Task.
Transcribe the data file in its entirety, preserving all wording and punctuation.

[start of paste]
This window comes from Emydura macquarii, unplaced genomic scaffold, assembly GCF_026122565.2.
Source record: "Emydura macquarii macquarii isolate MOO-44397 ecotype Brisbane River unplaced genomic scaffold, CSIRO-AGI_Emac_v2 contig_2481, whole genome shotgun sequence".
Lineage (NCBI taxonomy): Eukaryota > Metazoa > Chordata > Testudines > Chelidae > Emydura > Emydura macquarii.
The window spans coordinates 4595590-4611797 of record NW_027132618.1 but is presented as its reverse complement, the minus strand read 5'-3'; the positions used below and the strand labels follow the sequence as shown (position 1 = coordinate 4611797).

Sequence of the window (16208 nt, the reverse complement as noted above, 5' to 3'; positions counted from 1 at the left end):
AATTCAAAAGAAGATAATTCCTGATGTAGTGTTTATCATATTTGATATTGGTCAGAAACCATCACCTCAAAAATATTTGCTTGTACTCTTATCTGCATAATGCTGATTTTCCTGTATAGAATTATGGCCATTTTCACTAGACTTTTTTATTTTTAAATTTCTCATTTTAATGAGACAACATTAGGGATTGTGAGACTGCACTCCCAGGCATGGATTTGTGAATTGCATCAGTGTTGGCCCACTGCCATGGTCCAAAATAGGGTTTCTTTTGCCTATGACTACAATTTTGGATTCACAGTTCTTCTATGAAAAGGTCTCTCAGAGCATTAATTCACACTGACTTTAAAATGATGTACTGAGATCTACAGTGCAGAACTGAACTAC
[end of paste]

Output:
This window comes from Emydura macquarii, unplaced genomic scaffold, assembly GCF_026122565.2.
Source record: "Emydura macquarii macquarii isolate MOO-44397 ecotype Brisbane River unplaced genomic scaffold, CSIRO-AGI_Emac_v2 contig_2481, whole genome shotgun sequence".
Lineage (NCBI taxonomy): Eukaryota > Metazoa > Chordata > Testudines > Chelidae > Emydura > Emydura macquarii.
The window spans coordinates 4595590-4611797 of record NW_027132618.1 but is presented as its reverse complement, the minus strand read 5'-3'; the positions used below and the strand labels follow the sequence as shown (position 1 = coordinate 4611797).

Sequence of the window (16208 nt, the reverse complement as noted above, 5' to 3'; positions counted from 1 at the left end):
AATTCAAAAGAAGATAATTCCTGATGTAGTGTTTATCATATTTGATATTGGTCAGAAACCATCACCTCAAAAATATTTGCTTGTACTCTTATCTGCATAATGCTGATTTTCCTGTATAGAATTATGGCCATTTTCACTAGACTTTTTTATTTTTAAATTTCTCATTTTAATGAGACAACATTAGGGATTGTGAGACTGCACTCCCAGGCATGGATTTGTGAATTGCATCAGTGTTGGCCCACTGCCATGGTCCAAAATAGGGTTTCTTTTGCCTATGACTACAATTTTGGATTCACAGTTCTTCTATGAAAAGGTCTCTCAGAGCATTAATTCACACTGACTTTAAAATGATGTACTGAGATCTACAGTGCAGAACTGAACTAC